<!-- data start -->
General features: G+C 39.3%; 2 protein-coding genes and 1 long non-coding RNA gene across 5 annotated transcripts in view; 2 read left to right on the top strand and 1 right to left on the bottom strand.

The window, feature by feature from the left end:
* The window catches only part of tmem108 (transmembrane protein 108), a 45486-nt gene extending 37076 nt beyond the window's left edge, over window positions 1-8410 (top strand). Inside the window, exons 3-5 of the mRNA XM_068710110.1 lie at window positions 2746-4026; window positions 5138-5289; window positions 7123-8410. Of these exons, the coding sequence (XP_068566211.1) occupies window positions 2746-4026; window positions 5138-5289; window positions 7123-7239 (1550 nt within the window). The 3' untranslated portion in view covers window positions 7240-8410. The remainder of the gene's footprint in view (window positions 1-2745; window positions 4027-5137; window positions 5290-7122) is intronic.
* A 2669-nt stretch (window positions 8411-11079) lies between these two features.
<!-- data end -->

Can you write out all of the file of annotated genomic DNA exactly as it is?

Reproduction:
General features: G+C 39.3%; 2 protein-coding genes and 1 long non-coding RNA gene across 5 annotated transcripts in view; 2 read left to right on the top strand and 1 right to left on the bottom strand.

The window, feature by feature from the left end:
* The window catches only part of tmem108 (transmembrane protein 108), a 45486-nt gene extending 37076 nt beyond the window's left edge, over window positions 1-8410 (top strand). Inside the window, exons 3-5 of the mRNA XM_068710110.1 lie at window positions 2746-4026; window positions 5138-5289; window positions 7123-8410. Of these exons, the coding sequence (XP_068566211.1) occupies window positions 2746-4026; window positions 5138-5289; window positions 7123-7239 (1550 nt within the window). The 3' untranslated portion in view covers window positions 7240-8410. The remainder of the gene's footprint in view (window positions 1-2745; window positions 4027-5137; window positions 5290-7122) is intronic.
* A 2669-nt stretch (window positions 8411-11079) lies between these two features.